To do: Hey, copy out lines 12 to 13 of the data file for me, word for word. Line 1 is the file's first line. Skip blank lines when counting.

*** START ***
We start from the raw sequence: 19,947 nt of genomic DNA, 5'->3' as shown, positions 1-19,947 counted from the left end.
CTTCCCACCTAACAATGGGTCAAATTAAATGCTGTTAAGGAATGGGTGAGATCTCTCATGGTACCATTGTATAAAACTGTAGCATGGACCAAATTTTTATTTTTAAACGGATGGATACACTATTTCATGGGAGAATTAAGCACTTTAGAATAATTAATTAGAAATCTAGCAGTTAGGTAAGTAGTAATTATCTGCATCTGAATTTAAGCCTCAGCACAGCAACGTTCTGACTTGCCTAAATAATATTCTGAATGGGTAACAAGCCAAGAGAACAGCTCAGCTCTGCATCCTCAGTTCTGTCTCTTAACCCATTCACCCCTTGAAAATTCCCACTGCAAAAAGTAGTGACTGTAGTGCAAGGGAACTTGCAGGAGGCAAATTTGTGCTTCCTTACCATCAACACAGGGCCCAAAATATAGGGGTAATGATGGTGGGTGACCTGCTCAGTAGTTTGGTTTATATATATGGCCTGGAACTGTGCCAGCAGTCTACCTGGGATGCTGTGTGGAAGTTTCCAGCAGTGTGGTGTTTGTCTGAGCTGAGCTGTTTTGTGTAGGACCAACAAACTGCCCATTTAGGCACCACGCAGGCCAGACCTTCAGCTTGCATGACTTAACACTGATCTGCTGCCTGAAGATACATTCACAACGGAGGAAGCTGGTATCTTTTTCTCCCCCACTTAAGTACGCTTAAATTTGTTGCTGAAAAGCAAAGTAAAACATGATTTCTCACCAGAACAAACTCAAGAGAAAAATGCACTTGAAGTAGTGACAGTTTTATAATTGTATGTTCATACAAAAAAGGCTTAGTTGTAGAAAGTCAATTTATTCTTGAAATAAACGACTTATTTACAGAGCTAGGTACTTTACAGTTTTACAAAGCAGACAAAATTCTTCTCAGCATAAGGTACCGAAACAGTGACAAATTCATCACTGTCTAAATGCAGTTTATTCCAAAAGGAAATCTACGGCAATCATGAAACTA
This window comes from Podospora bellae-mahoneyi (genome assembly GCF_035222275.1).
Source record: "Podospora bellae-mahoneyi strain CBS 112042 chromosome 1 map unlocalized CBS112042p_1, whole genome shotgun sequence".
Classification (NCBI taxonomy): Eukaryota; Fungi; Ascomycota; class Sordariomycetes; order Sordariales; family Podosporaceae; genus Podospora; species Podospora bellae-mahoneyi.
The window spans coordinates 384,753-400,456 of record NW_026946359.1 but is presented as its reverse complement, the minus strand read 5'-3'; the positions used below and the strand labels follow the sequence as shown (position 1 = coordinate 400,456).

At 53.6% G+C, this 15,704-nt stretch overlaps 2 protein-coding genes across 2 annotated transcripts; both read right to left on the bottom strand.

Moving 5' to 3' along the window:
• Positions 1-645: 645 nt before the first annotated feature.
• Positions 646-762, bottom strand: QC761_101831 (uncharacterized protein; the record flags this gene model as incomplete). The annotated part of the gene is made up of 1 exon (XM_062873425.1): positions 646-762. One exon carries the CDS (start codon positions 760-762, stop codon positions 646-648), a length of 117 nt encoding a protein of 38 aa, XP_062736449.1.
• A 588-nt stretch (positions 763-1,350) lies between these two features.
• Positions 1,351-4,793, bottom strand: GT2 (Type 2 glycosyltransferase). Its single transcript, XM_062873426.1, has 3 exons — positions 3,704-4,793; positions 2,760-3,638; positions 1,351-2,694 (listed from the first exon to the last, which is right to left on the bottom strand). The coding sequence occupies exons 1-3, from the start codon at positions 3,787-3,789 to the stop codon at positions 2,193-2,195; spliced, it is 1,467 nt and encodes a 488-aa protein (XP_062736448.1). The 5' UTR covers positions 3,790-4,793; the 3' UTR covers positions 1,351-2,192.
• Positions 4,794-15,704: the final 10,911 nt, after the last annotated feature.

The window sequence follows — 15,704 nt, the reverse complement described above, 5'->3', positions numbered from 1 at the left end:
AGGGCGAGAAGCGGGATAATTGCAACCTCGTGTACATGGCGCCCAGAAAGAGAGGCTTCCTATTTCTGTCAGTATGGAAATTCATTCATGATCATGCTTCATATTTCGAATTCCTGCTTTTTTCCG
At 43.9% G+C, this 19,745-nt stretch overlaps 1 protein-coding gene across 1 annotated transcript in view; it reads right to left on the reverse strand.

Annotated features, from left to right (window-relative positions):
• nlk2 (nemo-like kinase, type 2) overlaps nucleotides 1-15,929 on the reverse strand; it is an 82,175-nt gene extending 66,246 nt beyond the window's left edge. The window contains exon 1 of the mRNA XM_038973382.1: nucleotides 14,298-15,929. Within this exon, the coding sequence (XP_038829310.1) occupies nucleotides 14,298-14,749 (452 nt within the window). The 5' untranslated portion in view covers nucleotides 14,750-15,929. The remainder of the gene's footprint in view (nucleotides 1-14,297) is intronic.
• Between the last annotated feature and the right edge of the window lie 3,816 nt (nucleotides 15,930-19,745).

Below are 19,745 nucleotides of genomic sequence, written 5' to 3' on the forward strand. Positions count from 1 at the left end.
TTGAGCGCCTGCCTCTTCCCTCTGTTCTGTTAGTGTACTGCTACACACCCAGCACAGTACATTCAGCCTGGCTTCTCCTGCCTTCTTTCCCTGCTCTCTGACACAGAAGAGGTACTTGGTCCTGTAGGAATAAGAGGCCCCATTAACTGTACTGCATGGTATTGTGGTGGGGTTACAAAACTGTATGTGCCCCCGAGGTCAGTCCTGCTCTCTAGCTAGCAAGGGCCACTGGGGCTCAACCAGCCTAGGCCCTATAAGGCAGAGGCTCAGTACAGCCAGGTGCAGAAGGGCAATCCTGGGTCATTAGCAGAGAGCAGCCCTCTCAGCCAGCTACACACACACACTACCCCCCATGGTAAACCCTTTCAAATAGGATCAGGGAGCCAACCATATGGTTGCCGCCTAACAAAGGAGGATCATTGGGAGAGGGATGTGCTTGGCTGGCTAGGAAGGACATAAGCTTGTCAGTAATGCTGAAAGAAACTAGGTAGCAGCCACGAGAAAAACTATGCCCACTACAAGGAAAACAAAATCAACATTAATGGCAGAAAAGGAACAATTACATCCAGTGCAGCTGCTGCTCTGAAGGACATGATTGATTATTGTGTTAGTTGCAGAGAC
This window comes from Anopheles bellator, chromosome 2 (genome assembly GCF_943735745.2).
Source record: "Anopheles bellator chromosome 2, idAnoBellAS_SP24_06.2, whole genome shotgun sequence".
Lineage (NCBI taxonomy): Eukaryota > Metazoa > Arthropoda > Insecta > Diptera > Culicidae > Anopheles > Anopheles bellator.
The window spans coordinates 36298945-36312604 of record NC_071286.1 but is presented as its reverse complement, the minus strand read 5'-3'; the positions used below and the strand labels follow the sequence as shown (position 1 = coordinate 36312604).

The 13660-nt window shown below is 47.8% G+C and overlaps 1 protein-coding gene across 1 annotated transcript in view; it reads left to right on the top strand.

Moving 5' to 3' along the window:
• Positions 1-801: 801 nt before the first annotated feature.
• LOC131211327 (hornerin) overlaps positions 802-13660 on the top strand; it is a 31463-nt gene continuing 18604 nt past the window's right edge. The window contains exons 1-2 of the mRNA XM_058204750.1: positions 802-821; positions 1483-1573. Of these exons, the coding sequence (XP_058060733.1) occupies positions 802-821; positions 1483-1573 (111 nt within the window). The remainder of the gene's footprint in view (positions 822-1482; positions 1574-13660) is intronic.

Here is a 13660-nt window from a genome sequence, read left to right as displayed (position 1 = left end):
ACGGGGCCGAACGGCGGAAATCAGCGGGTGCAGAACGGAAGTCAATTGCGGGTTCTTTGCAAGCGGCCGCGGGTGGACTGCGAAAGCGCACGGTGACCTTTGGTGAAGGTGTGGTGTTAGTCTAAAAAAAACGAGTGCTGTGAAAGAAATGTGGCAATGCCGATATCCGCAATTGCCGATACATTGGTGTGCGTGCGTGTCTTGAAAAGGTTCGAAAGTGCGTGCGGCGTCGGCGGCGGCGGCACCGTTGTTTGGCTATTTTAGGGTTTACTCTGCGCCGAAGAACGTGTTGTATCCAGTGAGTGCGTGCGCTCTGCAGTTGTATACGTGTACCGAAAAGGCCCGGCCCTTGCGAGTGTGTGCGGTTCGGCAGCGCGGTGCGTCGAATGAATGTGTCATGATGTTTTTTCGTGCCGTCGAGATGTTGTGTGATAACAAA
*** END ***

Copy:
• Positions 1,351-4,793, bottom strand: GT2 (Type 2 glycosyltransferase). Its single transcript, XM_062873426.1, has 3 exons — positions 3,704-4,793; positions 2,760-3,638; positions 1,351-2,694 (listed from the first exon to the last, which is right to left on the bottom strand). The coding sequence occupies exons 1-3, from the start codon at positions 3,787-3,789 to the stop codon at positions 2,193-2,195; spliced, it is 1,467 nt and encodes a 488-aa protein (XP_062736448.1). The 5' UTR covers positions 3,790-4,793; the 3' UTR covers positions 1,351-2,192.
• Positions 4,794-15,704: the final 10,911 nt, after the last annotated feature.